Types of Psoriatic Arthritis (PsA)
What is Psoriatic Arthritis?
About 30% of people diagnosed with psoriasis later develop psoriatic arthritis (PsA) approximately ten years later. Psoriatic arthritis is a kind of arthritis that affects people with psoriasis. It is an inflammatory musculoskeletal disease associated with psoriasis. Chronic PsA could be lifelong or last for years. PsA is a kind of arthritis condition that can cause inflammation of the spine.
PsA as well as psoriasis involves an interplay of environmental, genetic, and immune system factors. PsA can come up at any time, but most often, it is usually between 30 – 50 years old. Unlike most arthritis cases, which are most predominant among females. PsA is common with males.
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The affected joint is usually painful, stiff, swollen, and red. Some symptoms of PsA are:
Conjunctivitis, fatigue, reduced motion, swelling of the toes, and fingers (dactylitis), etc. It is usually challenging to tell the difference between rheumatoid arthritis and psoriatic arthritis. PsA is traditionally associated with concurrent psoriasis. People with psoriasis can have any other kind of arthritis that affects every other person. This has nothing to do with psoriasis. Joints mostly affected are:
In rare cases, people who do not have psoriasis develop PsA. This may be caused by a combination of genetic and environmental factors such as an accident, infection, or being overweight. PsA, like psoriasis, is not contagious.
Five types of psoriatic arthritis have been identified. They are categorized based on the location of the joints which they affect.
1. Asymmetric Oligoarticular Arthritis
In this type of PsA, fewer than five joints on one side of the body are affected. Asymmetric PsA is usually mild and accounts for about 35% of PsA. The joints affected are often the small joints of the hands and legs. Signs may include:
- Stiff joints in the morning
- Red patches of skin
- Difficulty in flexing joints
2. Symmetrical Polyarthritis
Also known as symmetric PsA. This type of PsA affects five or more joints. It is symmetrical because it affects both matching pairs of a joint on both sides. For example, you can have it on both knees, feet, both elbows, or on the right and left the side of your hips.
This type of PsA mirrors rheumatoid arthritis (RA), a different kind of autoimmune disorder that affects matching body parts on both sides. Their primary difference is that the swelling associated with PsA is more prominent. This is the most common type of PsA, accounting for more than half of PsA cases. The symptoms are the same as asymmetric oligoarticular arthritis, causing redness and stiffness.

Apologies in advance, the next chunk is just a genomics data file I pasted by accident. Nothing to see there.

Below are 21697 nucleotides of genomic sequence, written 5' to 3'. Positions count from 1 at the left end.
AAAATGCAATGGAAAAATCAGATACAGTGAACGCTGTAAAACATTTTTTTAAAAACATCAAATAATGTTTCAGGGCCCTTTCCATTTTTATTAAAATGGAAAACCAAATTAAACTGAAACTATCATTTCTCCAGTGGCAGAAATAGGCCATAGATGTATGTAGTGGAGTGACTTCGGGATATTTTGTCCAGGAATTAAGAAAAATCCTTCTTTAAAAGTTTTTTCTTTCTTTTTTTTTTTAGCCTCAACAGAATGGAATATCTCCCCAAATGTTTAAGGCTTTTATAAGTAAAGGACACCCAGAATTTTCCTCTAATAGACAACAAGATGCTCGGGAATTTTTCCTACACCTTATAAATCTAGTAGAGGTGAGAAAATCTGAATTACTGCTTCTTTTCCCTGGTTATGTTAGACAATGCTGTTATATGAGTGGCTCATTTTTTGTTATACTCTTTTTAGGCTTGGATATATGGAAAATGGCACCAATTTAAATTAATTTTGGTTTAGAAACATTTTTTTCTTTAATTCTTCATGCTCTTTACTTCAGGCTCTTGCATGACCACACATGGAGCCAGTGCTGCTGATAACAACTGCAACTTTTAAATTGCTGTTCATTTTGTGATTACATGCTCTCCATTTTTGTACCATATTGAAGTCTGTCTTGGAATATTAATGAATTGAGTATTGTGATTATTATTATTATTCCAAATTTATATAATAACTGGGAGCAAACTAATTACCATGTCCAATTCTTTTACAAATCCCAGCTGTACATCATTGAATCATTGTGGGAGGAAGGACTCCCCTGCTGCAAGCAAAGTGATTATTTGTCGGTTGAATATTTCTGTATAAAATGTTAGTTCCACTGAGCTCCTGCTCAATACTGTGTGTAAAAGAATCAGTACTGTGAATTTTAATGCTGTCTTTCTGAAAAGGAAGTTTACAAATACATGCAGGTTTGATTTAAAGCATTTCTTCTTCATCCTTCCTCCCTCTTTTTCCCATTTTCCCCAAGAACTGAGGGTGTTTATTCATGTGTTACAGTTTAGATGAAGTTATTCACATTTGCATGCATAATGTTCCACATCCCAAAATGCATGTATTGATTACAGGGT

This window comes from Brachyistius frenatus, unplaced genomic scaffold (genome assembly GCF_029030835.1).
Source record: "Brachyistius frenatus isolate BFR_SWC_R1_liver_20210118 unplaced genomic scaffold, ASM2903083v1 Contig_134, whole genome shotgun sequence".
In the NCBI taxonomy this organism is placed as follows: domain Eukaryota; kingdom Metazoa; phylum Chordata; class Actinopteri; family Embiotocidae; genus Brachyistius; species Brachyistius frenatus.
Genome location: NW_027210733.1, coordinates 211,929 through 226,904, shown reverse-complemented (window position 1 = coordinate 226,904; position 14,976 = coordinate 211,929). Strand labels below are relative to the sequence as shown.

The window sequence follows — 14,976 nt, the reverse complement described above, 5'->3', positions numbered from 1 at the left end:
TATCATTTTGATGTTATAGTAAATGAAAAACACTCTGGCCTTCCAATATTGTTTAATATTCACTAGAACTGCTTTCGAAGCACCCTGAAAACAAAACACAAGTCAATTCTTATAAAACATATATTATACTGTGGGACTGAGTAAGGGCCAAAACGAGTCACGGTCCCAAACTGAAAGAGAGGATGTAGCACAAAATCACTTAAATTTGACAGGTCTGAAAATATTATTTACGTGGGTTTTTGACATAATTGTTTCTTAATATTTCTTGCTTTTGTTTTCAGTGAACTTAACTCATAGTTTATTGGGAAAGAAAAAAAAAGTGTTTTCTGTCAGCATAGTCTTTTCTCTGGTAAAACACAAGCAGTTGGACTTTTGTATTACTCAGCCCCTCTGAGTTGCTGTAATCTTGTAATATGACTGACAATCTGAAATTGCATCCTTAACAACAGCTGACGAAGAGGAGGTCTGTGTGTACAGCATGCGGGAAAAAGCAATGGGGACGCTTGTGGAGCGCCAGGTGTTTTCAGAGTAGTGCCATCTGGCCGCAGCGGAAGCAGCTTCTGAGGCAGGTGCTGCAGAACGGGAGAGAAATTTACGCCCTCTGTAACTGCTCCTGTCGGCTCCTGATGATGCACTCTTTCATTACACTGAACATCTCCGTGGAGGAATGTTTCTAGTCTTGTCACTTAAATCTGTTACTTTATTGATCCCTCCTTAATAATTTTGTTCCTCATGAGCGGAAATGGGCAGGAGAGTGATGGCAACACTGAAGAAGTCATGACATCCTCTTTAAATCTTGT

3. Distal Interphalangeal Predominant
‘Distal’ means ‘away from the center.’ This type of PsA affects the phalanges, the tips of the nails and toes, that is, the joints closest to the ends of the nails and toes. It can disfigure your nails. This type of PsA accounts for about 20% of PsA cases. It is often mistaken with osteoarthritis. Signs include:
- Lifting from the nail bed
- Difficulty in motion
- Nail pitting
This type of PsA causes pain to the lower back, buttocks, and spine. It causes inflammation that poses a challenge in moving the neck, lower back, sacroiliac joint, and pelvis. Spondylitis can affect joints in the feet, hands, and legs, as well. It can also affect connective tissues such as ligaments. The most common symptom associated with spondylitis is back pain. It is common with males. Signs include:
- Stiffness in your shoulders
- Weakness in arms and legs
- Problems with your bladder or bowels
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5. Arthritis mutilans
This is the most severe and rare form of PsA. It can damage the joints of the hands and feet. Affecting about 5% of PsA patients, it can lead to shortening or loss of digits due to destruction of bones. There are even lesser cases of arthritis mutilans due to improvement in medicine. Signs include:
- Loss of range of motion
- Discoloration in the nails
- Disfigured digits
- Severe pain and stiffness around joints
Just like psoriasis, PsA is non-contagious and incurable. People with PsA should not be stigmatized as it can bear down on their mental health and other systems in their bodies. As soon as any of the signs of PsA are detected, you should see your doctor immediately. Regardless of your PsA type, the goal of treatment is to prevent joint damage, curb the effects, and reduce inflammation.
Your doctor may prescribe some over the counter drugs or may suggest therapy. In worse case scenarios, you may need to undergo joint replacement surgery.
Home remedies can also help. For instance,
- Reduce your level of stress
- Do exercises that focus less on your joints
- Try to lose weight to reduce muscle strain
- Don’t carry heavy things on one side of your body
- Get enough rest
- Get a massage
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